SPF-PFS Evaluation Report July 2020 Addendum
SEOW Members Crystal Reinhart, Doug Smith and others in the School of Social Work at UIUC recently published an article on youth opioid use based on data from the Illinois Youth Survey. Here is the citation and the abstract:
Barton, A., Reinhart, C.A., Campbell, C., Smith, D.C., & Albarracin, D. (2020). Opioid use at the transition to emerging adulthood: A latent class analysis of non-medical use of prescription opioids and heroin use. Addictive Behaviors, 114. doi: 10.1016/j.addbeh.2020.106757
Background: Although rates of nonmedical opioid use are highest in late adolescence and emerging adulthood, efforts to understand the extent of the heterogeneity in opioid misuse during this time have been limited. The current study aimed to derive and define typologies of opioid use in high school students at the onset of emerging adulthood.
Methods: Survey responses from a statewide sample of high school students aged 18 and 19 (N = 26,223) were analyzed. Group-based comparisons between participants reporting opioid use and those not reporting opioid use
were conducted. Among those reporting opioid use (n = 1,636), we conducted a latent class analysis (LCA) to identify heterogeneous subgroups of opioid users on the basis of non-medical use of prescription opioids (NMUPO) and heroin use. The resulting classes were then compared across various risk and protective factors using multinominal logistic regression.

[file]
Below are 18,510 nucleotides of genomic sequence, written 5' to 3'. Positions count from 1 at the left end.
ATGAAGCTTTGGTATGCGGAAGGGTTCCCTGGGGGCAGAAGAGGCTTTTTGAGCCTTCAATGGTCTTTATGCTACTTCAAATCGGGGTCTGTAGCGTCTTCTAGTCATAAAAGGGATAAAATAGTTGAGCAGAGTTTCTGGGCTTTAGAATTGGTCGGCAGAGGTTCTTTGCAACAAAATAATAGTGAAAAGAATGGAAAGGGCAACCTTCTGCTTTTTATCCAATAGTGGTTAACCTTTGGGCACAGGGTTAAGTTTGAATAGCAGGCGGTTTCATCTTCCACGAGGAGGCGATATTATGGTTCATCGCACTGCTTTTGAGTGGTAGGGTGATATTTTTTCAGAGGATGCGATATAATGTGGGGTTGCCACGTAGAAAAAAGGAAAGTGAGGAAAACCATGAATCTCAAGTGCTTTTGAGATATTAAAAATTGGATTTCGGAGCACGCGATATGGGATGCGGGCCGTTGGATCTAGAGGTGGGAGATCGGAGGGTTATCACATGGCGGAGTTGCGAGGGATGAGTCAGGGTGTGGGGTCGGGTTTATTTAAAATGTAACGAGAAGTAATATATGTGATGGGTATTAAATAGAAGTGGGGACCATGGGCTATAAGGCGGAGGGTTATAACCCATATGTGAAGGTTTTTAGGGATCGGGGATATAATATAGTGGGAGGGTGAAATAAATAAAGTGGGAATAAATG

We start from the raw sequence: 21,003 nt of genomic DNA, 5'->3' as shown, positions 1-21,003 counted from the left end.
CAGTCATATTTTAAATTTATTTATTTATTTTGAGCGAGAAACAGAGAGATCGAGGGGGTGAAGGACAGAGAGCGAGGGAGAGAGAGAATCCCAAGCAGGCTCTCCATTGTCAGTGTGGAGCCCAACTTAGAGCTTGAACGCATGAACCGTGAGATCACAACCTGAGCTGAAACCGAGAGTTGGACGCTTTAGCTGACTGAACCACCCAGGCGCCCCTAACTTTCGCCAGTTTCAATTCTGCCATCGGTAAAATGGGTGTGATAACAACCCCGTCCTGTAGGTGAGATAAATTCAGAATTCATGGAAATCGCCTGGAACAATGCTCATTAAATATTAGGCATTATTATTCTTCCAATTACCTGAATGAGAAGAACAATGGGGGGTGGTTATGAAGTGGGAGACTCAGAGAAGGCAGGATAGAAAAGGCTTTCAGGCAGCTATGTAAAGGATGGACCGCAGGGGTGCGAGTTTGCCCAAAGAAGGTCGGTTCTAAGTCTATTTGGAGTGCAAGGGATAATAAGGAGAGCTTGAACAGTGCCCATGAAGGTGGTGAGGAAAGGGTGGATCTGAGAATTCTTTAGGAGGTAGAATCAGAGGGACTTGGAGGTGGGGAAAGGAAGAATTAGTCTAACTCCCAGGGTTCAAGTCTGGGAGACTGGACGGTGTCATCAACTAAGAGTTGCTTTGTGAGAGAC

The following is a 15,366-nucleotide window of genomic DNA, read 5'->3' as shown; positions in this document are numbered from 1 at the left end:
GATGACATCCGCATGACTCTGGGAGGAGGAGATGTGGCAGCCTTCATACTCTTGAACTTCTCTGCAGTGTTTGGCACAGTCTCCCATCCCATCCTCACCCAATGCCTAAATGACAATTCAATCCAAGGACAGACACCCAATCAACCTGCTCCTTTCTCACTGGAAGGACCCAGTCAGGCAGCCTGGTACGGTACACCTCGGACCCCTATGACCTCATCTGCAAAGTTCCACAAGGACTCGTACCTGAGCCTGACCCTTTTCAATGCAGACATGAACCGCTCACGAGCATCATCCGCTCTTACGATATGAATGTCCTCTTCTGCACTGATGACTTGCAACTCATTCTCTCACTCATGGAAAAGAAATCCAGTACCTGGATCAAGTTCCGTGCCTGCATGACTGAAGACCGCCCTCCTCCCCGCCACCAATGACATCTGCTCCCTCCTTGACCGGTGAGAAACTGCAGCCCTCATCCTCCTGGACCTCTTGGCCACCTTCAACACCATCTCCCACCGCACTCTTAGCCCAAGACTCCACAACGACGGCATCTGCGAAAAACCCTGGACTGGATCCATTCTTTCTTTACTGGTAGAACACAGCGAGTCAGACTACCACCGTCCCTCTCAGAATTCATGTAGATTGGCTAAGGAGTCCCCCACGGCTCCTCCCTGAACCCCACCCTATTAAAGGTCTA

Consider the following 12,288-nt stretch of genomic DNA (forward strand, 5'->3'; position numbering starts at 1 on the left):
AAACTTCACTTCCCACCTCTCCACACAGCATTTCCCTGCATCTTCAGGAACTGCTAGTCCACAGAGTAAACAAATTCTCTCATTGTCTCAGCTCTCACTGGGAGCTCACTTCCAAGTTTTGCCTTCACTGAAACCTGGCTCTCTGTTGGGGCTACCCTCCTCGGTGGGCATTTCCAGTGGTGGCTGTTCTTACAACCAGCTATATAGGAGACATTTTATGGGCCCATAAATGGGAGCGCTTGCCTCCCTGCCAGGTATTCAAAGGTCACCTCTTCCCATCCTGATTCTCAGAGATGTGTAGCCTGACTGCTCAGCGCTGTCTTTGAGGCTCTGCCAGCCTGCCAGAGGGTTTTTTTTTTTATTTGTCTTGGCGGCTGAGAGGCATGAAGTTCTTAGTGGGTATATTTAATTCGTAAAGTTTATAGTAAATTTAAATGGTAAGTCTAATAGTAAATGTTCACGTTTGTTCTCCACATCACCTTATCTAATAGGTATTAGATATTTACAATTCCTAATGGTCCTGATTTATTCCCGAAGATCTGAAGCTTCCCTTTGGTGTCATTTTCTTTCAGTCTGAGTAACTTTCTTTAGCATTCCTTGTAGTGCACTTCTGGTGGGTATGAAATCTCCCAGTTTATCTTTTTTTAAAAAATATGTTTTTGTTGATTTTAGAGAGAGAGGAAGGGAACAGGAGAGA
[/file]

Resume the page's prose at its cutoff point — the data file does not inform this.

Results: Consistent differences were observed between participants using opioids and participants not using opioids, with moderate to large effect sizes. Results from LCA revealed three subclasses: NMUPO-Any Use, NMUPO To Get High, and Heroin Use. Subclass differences were observed for non-opioid substance use, mental health, and demographics.
Conclusions: Findings from this study underscore the variability of youth who engage in opioid use in late adolescence. Results also indicate that opioid use during adolescence is likely indicative of a broader set of substance use and mental health issues.
CPRD has recently released “Strata Reports” that report the frequencies for all variables covered in the Illinois Youth Survey for Illinois youth in 8th, 10th and 12th grades living in urban, suburban and rural areas. CPRD was unable to produce the strata report for the City of Chicago that is typically released due to an inadequate sample size. CPRD was also unable to produce an overall statewide report also due to sample size limitations resulting from the Covid-19 pandemic.
Review these strata reports here: https://iys.cprd.illinois.edu/results/state
Reported data tables in each strata report are divided into six areas:
- STUDENT CHARACTERISTICS includes demographic data and other information about the surveyed population.
- DRUG PREVALENCE AND BEHAVIORS Includes substance use behaviors including type, frequency, consequences, and recovery.
- DRUG USE CONTRIBUTING FACTORS Includes factors in students, their families, and their communities that may increase or reduce the risk of youth substance use disorder, such as access to substances and parental communication about expectations to not use drugs.
- INTERPERSONAL CONFLICT, VIOLENCE AND DELINQUENCY includes experiences with violence and high-risk behaviors including bullying, fighting, and gambling.